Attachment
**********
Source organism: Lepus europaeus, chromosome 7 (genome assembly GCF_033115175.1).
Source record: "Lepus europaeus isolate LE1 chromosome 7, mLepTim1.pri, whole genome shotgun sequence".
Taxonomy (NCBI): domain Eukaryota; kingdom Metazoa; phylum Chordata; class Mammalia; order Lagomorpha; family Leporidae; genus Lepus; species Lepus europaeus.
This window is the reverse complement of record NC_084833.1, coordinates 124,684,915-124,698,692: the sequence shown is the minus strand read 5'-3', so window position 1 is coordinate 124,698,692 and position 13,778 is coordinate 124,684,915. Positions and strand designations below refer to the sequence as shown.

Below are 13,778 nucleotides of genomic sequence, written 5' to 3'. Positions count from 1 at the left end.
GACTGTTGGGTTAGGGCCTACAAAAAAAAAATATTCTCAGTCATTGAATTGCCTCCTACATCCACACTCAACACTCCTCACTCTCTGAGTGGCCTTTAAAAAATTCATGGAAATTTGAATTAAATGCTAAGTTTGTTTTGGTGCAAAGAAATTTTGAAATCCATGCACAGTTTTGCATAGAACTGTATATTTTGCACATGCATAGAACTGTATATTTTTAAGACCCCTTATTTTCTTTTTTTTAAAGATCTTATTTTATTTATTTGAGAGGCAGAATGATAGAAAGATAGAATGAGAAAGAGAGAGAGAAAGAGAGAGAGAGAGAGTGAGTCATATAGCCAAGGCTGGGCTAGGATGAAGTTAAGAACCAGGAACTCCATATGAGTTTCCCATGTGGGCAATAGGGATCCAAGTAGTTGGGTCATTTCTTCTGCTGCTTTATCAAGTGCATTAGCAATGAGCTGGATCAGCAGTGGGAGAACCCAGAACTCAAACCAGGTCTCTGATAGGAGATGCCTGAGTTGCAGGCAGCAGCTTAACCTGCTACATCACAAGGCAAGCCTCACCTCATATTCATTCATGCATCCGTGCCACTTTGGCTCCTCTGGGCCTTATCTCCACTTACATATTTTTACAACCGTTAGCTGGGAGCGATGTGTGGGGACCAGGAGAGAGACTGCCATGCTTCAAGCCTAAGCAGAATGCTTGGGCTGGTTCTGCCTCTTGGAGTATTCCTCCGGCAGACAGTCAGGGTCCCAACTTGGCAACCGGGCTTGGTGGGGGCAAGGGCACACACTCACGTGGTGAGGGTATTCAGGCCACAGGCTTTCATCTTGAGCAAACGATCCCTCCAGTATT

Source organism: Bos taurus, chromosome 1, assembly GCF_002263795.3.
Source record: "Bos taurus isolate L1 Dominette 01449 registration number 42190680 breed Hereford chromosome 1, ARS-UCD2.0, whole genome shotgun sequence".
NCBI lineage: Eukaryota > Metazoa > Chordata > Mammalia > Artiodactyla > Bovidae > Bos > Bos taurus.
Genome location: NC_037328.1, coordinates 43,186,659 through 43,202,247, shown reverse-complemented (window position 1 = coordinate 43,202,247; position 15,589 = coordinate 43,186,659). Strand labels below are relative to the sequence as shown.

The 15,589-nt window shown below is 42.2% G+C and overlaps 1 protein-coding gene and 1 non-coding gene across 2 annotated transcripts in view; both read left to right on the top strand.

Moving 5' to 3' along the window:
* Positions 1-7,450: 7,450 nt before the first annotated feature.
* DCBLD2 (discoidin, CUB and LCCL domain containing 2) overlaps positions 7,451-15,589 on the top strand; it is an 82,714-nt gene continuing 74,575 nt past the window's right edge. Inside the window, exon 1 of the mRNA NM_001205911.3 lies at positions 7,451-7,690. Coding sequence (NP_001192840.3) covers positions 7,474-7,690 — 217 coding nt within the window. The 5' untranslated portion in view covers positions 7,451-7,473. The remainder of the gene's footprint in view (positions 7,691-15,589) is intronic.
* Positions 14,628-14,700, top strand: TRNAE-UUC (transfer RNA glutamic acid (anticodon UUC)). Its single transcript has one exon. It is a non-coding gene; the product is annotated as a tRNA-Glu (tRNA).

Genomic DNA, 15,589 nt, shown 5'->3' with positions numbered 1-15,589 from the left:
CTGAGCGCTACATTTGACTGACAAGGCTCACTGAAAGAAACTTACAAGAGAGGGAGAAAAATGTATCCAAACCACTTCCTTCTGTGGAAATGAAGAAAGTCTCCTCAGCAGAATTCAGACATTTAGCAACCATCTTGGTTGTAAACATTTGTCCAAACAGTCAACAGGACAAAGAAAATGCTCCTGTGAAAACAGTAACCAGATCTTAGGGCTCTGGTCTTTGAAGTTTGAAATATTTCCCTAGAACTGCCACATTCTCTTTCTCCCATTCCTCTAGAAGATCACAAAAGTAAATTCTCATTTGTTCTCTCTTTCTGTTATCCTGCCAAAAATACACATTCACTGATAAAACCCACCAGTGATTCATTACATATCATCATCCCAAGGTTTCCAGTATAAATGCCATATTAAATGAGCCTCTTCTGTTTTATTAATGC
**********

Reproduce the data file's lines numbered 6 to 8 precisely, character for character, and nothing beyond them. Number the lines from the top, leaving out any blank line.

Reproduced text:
GACTGTTGGGTTAGGGCCTACAAAAAAAAAATATTCTCAGTCATTGAATTGCCTCCTACATCCACACTCAACACTCCTCACTCTCTGAGTGGCCTTTAAAAAATTCATGGAAATTTGAATTAAATGCTAAGTTTGTTTTGGTGCAAAGAAATTTTGAAATCCATGCACAGTTTTGCATAGAACTGTATATTTTGCACATGCATAGAACTGTATATTTTTAAGACCCCTTATTTTCTTTTTTTTAAAGATCTTATTTTATTTATTTGAGAGGCAGAATGATAGAAAGATAGAATGAGAAAGAGAGAGAGAAAGAGAGAGAGAGAGAGTGAGTCATATAGCCAAGGCTGGGCTAGGATGAAGTTAAGAACCAGGAACTCCATATGAGTTTCCCATGTGGGCAATAGGGATCCAAGTAGTTGGGTCATTTCTTCTGCTGCTTTATCAAGTGCATTAGCAATGAGCTGGATCAGCAGTGGGAGAACCCAGAACTCAAACCAGGTCTCTGATAGGAGATGCCTGAGTTGCAGGCAGCAGCTTAACCTGCTACATCACAAGGCAAGCCTCACCTCATATTCATTCATGCATCCGTGCCACTTTGGCTCCTCTGGGCCTTATCTCCACTTACATATTTTTACAACCGTTAGCTGGGAGCGATGTGTGGGGACCAGGAGAGAGACTGCCATGCTTCAAGCCTAAGCAGAATGCTTGGGCTGGTTCTGCCTCTTGGAGTATTCCTCCGGCAGACAGTCAGGGTCCCAACTTGGCAACCGGGCTTGGTGGGGGCAAGGGCACACACTCACGTGGTGAGGGTATTCAGGCCACAGGCTTTCATCTTGAGCAAACGATCCCTCCAGTATT

Source organism: Bos taurus, chromosome 1, assembly GCF_002263795.3.
Source record: "Bos taurus isolate L1 Dominette 01449 registration number 42190680 breed Hereford chromosome 1, ARS-UCD2.0, whole genome shotgun sequence".